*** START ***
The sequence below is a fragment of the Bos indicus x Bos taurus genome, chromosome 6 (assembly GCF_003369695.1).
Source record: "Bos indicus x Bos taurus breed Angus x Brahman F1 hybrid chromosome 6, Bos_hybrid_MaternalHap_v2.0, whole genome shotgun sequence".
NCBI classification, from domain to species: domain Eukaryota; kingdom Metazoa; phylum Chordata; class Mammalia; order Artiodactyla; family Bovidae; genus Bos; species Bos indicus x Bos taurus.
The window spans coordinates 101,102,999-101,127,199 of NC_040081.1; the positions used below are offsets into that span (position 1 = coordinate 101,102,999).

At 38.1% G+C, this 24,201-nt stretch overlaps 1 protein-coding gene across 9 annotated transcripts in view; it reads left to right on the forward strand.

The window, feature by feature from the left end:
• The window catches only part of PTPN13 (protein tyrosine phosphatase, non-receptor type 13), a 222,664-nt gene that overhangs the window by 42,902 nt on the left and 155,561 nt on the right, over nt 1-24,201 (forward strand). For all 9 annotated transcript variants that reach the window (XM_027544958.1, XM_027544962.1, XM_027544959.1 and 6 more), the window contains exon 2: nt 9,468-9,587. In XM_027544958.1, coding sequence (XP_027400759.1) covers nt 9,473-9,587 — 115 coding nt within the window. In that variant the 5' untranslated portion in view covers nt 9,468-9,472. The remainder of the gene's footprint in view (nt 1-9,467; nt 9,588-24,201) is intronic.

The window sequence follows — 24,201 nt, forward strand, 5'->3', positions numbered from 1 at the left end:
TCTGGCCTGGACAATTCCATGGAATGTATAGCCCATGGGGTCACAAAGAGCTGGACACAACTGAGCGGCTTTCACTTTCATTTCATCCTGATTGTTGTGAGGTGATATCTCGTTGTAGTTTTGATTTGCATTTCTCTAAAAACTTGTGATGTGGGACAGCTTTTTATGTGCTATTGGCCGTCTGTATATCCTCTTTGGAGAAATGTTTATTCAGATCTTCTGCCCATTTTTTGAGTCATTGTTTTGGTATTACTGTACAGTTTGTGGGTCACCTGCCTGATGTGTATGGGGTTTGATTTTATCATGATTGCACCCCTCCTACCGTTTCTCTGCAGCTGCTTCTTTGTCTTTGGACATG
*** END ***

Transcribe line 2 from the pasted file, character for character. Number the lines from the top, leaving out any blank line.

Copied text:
Source record: "Bos indicus x Bos taurus breed Angus x Brahman F1 hybrid chromosome 6, Bos_hybrid_MaternalHap_v2.0, whole genome shotgun sequence".